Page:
|Team ||Poss||Off Eff||eFG%||FT Rate||OR%||TO%|
|ATL||91 ||0.989 ||50.6 ||6 ||13.6||13.2 |
|NY||92||1.109||53.8 ||21.5 ||15.8 ||14.1|
It would be unfair to blame this loss entirely on Mike Bibby's defensive shortcomings as he's not to blame for the Hawks missing plenty of good shots while falling behind in the first quarter, Josh Smith taking nine more jump shots (making three), or Smith and Joe Johnson throwing the ball away on three successive fourth quarter possessions, effectively eliminating any question about which team would win the game but New York scored 102 points on just 92 possessions with the vast majority of those points coming from attacking Bibby or attacking the weaknesses created through the machinations involved in attempting to hide Bibby's defensive liabilities.
Primarily, the Knicks attacked Bibby on the pick-and-roll. Bibby's lack of mobility forced whichever player guarded the screener into double-duty: slow the ball-handler and recover quickly onto his man. Because, if the Hawks switched on the ball-screen, the screener could either roll Bibby into the deep post or pop and shoot over Bibby. Most often, Bibby went under the ball-screen, his help defender showed on the ball-handler, then quickly retreated to his man. This gave the ball-handler two options: 1) take an uncontested jumper or 2) attack Bibby off the dribble again in the hopes of drawing another help defender. And that second option created two avenues of attack for the ball-handler. He could attack in the hopes of either again drawing help off the initial screener or from off of one of New York's spot-up shooters.
When Larry Drew attempted to remove Bibby from the screen-and-roll defense he did so by keeping Bibby on the court but assigning Joe Johnson to guard the ball-handler. Joe Johnson struggles mightily dealing with off-the-ball screens and had little success* dealing with the combination of Raymond Felton's speed and the ball-screens inherent in the design of New York's offense.
*Nor should he have been expected to have success in that situation.
Finally, as has been tried so often this season as the Hawks have been attempting futile comebacks or busy blowing leads in the fourth quarter, Larry Drew responded to the inherent defensive problems of playing a Bibby/Jamal Crawford backcourt not by removing one from the game in favor of a two-way player but by playing a 2-3 zone that roots Bibby and Crawford in space on the perimeter and drags at least one of Josh Smith or Al Horford away from the basket to deal with spot-up shooters.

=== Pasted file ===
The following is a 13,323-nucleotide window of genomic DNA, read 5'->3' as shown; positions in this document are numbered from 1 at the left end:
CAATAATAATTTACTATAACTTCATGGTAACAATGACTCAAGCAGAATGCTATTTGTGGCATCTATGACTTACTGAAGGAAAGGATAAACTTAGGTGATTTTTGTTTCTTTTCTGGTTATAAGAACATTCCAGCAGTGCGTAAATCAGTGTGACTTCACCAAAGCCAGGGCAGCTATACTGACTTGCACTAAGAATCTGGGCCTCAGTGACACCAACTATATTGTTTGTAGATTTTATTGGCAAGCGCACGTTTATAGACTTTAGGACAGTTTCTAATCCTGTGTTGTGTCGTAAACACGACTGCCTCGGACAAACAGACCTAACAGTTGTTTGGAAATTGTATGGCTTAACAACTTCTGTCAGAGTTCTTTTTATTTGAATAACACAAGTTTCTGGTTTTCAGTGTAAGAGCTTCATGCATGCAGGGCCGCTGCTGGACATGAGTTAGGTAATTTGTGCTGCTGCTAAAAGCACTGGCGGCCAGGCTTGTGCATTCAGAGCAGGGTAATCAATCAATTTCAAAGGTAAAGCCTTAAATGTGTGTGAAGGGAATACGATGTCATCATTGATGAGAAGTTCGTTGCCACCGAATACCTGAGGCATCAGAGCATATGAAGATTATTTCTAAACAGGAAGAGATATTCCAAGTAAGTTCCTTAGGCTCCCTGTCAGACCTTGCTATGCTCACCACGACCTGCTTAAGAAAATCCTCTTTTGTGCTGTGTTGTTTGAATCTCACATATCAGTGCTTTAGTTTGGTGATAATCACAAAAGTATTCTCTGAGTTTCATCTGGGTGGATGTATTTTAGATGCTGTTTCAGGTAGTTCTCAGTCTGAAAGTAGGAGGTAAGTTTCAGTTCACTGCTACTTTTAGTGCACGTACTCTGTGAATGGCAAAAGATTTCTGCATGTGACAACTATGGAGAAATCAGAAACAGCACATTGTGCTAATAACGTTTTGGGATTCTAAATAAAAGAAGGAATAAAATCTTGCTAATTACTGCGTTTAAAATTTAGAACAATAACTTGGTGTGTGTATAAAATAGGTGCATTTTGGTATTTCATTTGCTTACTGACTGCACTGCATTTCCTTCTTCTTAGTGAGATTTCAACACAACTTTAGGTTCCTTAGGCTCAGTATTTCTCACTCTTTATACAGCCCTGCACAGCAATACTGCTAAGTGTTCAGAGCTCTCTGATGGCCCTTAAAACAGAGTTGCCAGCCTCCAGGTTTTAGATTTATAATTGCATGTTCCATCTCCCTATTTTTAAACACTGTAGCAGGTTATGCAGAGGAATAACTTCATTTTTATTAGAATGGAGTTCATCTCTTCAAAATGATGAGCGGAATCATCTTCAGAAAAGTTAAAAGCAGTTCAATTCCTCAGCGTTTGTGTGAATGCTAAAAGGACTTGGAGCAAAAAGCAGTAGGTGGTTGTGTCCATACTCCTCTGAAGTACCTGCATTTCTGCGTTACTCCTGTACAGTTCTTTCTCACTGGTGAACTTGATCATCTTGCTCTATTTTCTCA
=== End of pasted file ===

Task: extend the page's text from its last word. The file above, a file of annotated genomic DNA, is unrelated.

One hopes that the All-Star break provides Larry Drew and the Hawks with the time to reflect on whether or not it is worth it, even given the limited options at his disposal, to work so hard to find a way to keep Mike Bibby on the floor for 30 or more minutes a night. It wasn't worth it in New York and that on a night when Bibby shot the ball well (15 points on 8 shots), providing more of an offensive contribution than can be reasonably expected on a regular basis.
"They run a ton of pick-and-rolls and we were trying to figure out the best coverages for it. They do a great job in the pick-and-roll with Felton and then they have a guy who is a forceful roller with Stoudemire. You have to defend the guard, you have to defend the big guy on the roll and then they spread out with shooters. It makes it tough for us."Josh Smith:
"It’s kind of hard to really help, especially when they are knocking down the jump shot like tonight. We gave up too much dribble penetration and then we helped and were scrambling from that point on."Al Horford:
"Every time we tried to [rally], they made a big three or a big basket. It was a little demoralizing. We stayed with it, but we just didn’t have enough tonight."Overheard at Madison Square Garden with Michael Cunningham:
At one point, a New York hack sitting next to me asked: “So, basically, whomever Bibby is guarding scores?” Me: “Not always. Sometimes his man passes to open shooters when everything breaks down, and they score.”